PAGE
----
2) Patients who had history of uveitis, trauma, Neovascularization or past ocular surgery.

All cases were examined and operated by a single surgeon. Glaucoma was diagnosed after assessment of visual acuity with Snellen’s chart, detailed slit lamp examination before and after dilatation, IOP measurement on applanation tonometer, fundoscopy, gonioscopy. Angle grading based on Scheie’s system; to evaluate anatomical and functional status of each patient, cataract grading was done as per LOCS III (lens opacity classification system) [10,11]. All patients underwent SICS by using straight incision:

Surgical Procedure[12, 13, 14]

1. Surgery was performed under local peribulbar anaesthesia. Intraoperatively, IOP was maintained between 15 to 21mm of Hg, managed with intravenous fast infusion of 20% mannitol, if required.

2. A fornix based conjunctival flap was constructed, incising along the limbus between 10 to 2 o’clock, 6-8 mm in length and 4mm in width.

3. After clearing Tenon’s capsule and attaining haemostasis by wet field electrocautery, 6 mm long straight incision was made upto half the depth of scleral thickness, 2 mm away from limbus with No.15 Bard Parker knife. (fig.1)



Figure 1: Diagrammatic picture showing straight incision site and tract

4. Sub scleral tunnel was made with crescent knife keeping side walls parallel, upto 2mm of clear cornea without entering anterior chamber.

5. In contrast with SICS, length of scleral tunnel and inner end were equal in width without side pockets. An ophthalmologist trained in SICS has skill to modify the tunnel for sub-scleral trabeculectomy readily. (Figure.1)

6. After making a side port at 9 o’ clock position standard steps of SICS were followed for ECCE and PCIOL implantation.

7. On visualizing limbal blue zone, a 2 × 4 mm trabecular window was removed by the side port knife. Sharp vertical cuts provided non ragged ends of Schlemm’s canal which opened in the scleral lake, formed by steps above. Thereafter this area was washed and swabbed. Scleral flap was sutured with interrupted 10-0 monofilament nylon radially at the edges, taking care that suture bite was full thickness in anterior lip and partially from scleral bed (Figure2)

8. Conjunctiva was reposited by an interrupted 7-0 vicryl sutures on each edge.

Results were evaluated in terms of IOP control, preservation of vision and any bleb related complications at day

1 followed up weekly till 6 weeks, further at the end of 3rd, 6th and 12th month, post operatively. Success rate was defined as post operative IOP of 10- 18 mm Hg without medication for period of 6 months, without any major complications [15].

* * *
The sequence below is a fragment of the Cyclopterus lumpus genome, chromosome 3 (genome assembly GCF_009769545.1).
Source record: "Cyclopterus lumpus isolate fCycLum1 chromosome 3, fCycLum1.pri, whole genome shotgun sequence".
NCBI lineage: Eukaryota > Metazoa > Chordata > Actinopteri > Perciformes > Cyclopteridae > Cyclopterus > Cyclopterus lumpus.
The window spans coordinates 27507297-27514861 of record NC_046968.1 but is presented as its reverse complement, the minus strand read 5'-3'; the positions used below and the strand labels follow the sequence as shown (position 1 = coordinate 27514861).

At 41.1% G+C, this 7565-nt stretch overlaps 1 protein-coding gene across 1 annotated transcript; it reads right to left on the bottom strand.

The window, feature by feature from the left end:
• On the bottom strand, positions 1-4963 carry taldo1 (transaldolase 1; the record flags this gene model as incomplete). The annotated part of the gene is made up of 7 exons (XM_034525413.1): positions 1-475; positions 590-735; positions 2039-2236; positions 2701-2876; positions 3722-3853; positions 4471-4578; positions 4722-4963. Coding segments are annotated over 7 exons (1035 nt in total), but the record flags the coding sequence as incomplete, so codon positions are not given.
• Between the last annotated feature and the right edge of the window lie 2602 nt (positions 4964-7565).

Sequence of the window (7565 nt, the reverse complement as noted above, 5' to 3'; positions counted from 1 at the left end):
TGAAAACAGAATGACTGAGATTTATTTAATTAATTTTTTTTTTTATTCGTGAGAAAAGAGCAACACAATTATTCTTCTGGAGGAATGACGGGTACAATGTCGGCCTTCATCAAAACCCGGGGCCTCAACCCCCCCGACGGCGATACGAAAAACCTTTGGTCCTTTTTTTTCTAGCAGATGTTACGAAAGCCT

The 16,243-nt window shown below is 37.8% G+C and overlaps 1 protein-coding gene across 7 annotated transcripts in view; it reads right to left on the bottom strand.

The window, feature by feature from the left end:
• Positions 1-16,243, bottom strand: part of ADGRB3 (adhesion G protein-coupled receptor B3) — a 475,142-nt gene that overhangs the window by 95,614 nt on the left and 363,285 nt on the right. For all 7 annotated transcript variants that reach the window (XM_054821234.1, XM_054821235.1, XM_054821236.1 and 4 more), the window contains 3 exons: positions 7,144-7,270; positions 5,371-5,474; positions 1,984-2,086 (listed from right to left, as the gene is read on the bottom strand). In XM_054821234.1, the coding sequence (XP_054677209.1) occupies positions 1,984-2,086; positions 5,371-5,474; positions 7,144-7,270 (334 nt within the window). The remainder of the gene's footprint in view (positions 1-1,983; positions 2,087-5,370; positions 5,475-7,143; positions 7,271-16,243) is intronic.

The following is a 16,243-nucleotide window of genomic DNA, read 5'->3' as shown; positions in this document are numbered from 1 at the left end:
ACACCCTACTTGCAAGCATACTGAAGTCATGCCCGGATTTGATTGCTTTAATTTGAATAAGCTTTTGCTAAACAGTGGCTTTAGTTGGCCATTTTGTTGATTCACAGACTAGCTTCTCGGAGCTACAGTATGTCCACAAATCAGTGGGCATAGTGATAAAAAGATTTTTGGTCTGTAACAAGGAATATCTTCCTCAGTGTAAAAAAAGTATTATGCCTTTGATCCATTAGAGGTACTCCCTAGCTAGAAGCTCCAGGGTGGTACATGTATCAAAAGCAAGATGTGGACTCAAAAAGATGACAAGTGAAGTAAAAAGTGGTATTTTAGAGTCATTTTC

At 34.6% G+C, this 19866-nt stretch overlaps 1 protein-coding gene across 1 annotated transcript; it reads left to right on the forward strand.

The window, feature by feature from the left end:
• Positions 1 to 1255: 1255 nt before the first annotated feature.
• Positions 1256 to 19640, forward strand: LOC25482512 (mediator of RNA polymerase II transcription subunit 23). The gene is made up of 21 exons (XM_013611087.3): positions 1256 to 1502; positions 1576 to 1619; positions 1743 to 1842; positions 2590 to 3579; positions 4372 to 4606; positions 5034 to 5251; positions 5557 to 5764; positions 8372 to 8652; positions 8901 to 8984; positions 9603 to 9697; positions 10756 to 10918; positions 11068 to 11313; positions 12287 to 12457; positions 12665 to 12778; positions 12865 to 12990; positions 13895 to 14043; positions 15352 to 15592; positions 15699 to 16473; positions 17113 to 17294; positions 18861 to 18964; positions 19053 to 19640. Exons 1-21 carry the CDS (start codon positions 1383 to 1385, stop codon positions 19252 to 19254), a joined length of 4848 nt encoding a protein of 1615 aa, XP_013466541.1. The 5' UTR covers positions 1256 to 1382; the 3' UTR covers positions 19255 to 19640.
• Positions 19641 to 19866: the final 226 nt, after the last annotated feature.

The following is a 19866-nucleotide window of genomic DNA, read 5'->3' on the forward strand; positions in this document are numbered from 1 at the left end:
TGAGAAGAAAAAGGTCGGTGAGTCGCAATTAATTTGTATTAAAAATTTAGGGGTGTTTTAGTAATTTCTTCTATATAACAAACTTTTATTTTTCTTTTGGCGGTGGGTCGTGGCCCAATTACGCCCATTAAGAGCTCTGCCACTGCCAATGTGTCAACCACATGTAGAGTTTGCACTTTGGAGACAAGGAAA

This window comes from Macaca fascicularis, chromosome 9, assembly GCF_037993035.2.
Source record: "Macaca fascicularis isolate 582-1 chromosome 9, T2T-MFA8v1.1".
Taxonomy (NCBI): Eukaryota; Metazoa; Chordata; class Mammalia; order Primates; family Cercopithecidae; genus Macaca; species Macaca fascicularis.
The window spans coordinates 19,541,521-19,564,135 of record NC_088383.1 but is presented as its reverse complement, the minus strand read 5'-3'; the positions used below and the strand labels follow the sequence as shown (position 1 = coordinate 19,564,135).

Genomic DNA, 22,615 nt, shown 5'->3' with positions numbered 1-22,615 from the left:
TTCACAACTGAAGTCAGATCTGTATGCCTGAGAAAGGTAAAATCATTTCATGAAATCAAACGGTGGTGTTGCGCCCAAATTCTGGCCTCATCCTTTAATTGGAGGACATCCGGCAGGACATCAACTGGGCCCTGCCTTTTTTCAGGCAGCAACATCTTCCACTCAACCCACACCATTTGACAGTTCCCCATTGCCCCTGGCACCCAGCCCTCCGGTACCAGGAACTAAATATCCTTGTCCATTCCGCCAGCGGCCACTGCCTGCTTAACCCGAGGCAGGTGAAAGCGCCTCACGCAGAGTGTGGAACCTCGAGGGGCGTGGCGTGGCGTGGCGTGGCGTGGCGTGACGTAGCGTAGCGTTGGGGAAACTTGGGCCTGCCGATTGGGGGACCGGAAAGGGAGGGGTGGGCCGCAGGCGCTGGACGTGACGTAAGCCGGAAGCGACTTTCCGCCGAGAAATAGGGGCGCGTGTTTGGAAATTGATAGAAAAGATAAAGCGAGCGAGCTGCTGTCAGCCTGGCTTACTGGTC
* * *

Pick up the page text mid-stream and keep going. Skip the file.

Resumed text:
In our study we included patients who aged >50 years, the mean age was 64.5 years. Out of 22 patients 12 (54.5%) were male and 10 (45.5 %) patients were female (Table.1)        

Right eye was operated of 14 (63.6%) patients and left eye in 8 (36.3%) patients. (Table.1)             

On the basis of type of glaucoma 6 (27.2%) had open angle and 16 (72.7%) patients had Closed angle on gonioscopy. Grading of cataract was done according to LOCSIII9, in our study: 3 (13.6%) had NS I, 16 (72.7%) had NS II and 3 (13.6%) had NS III. (Table.1)              

Table-1: Demographic profile of the patients

Age mean in years

64.5 years


·    Men

·    Women


12 (54.5%)



·    Right

·    Left


14 (63.6%)

8 (36.3%)

Type of glaucoma

·    Open angle

·    Closed angle


6 (27.2%)

16 (72.7%)

Grade of cataract (LOCSIII)9

·    NS I

·    NS II

·    NS III


3 (13.6%)

16 (72.7%)

3 (13.6%)

Table-2: Preoperative and postoperative IOP comparison

Mean IOP

IOP (mm of Hg)


33.72 ±12.5


12.41± 3.6

For analyzing the efficacy of procedures extent of IOP lowering was noted. The procedure showed lowering of IOP with the mean difference in IOP of 21.31 mm of Hg (Figure. 3). Preoperative mean IOP was 33.72 ±12.5 mm of Hg; after one year post-operative mean IOP was 12.41± 3.6 mm of Hg (Table. 2).

The most common complication was hypotony which was noted on 1st postoperative day in 16 (72.7%) patients (Table 3)

Table-3: Postoperative complications

Complications  at 1st postoperative day

No. of patients














Shallow anterior chamber




In the Indian scenario, due to continuing financial constraints or refractory nature of the disease to medical therapy with time, there is a limitation on part of the patients to follow medical management. In such tough call, combined extraction has been a more efficacious alternative of controlling IOP [12].

In our study 22 eyes were evaluated to ensure the efficacy of Modified Small Incision Cataract Surgery (SICS) For Combined Extraction. Sample composed of 12 (54.5%) male and 10(45.5%) female. Mean age of presentation was 64.5 years.